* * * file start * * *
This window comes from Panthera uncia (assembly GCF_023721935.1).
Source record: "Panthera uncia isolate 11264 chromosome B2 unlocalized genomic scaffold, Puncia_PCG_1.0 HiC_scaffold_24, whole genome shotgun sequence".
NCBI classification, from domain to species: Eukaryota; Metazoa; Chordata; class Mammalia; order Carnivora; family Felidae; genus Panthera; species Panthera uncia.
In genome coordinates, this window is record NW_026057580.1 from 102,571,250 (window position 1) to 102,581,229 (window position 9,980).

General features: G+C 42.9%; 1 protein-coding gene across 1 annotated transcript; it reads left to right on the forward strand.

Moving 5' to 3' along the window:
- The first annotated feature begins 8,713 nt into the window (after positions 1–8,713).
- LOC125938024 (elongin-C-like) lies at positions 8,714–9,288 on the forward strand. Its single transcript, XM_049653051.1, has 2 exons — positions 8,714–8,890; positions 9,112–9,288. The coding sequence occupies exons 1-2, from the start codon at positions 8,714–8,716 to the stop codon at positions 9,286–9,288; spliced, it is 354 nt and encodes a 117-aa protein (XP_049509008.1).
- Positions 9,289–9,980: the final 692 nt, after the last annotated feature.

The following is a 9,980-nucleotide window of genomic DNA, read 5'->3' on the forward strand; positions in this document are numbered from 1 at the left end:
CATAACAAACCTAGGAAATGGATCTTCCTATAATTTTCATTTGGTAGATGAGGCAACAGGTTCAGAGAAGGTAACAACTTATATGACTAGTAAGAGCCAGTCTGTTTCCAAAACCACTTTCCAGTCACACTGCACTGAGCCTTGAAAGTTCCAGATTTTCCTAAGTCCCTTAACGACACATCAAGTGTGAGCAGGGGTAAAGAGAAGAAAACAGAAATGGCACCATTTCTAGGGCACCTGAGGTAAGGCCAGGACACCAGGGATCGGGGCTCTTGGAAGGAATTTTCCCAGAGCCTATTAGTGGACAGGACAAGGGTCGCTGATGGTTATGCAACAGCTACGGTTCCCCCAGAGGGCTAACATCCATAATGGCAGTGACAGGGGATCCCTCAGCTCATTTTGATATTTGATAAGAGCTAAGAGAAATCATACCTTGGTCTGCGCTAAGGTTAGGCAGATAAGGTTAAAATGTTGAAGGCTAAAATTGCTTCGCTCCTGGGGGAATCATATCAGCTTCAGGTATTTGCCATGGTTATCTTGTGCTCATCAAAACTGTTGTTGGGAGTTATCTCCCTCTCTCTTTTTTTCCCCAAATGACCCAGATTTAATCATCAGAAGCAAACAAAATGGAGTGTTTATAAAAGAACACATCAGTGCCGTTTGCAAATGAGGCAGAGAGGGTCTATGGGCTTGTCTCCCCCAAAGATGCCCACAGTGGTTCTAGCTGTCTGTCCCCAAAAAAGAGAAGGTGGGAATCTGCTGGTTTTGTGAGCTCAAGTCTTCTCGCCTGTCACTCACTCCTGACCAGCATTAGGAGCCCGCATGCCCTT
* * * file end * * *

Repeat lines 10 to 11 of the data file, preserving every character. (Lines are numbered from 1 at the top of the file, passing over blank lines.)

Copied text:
The following is a 9,980-nucleotide window of genomic DNA, read 5'->3' on the forward strand; positions in this document are numbered from 1 at the left end:
CATAACAAACCTAGGAAATGGATCTTCCTATAATTTTCATTTGGTAGATGAGGCAACAGGTTCAGAGAAGGTAACAACTTATATGACTAGTAAGAGCCAGTCTGTTTCCAAAACCACTTTCCAGTCACACTGCACTGAGCCTTGAAAGTTCCAGATTTTCCTAAGTCCCTTAACGACACATCAAGTGTGAGCAGGGGTAAAGAGAAGAAAACAGAAATGGCACCATTTCTAGGGCACCTGAGGTAAGGCCAGGACACCAGGGATCGGGGCTCTTGGAAGGAATTTTCCCAGAGCCTATTAGTGGACAGGACAAGGGTCGCTGATGGTTATGCAACAGCTACGGTTCCCCCAGAGGGCTAACATCCATAATGGCAGTGACAGGGGATCCCTCAGCTCATTTTGATATTTGATAAGAGCTAAGAGAAATCATACCTTGGTCTGCGCTAAGGTTAGGCAGATAAGGTTAAAATGTTGAAGGCTAAAATTGCTTCGCTCCTGGGGGAATCATATCAGCTTCAGGTATTTGCCATGGTTATCTTGTGCTCATCAAAACTGTTGTTGGGAGTTATCTCCCTCTCTCTTTTTTTCCCCAAATGACCCAGATTTAATCATCAGAAGCAAACAAAATGGAGTGTTTATAAAAGAACACATCAGTGCCGTTTGCAAATGAGGCAGAGAGGGTCTATGGGCTTGTCTCCCCCAAAGATGCCCACAGTGGTTCTAGCTGTCTGTCCCCAAAAAAGAGAAGGTGGGAATCTGCTGGTTTTGTGAGCTCAAGTCTTCTCGCCTGTCACTCACTCCTGACCAGCATTAGGAGCCCGCATGCCCTT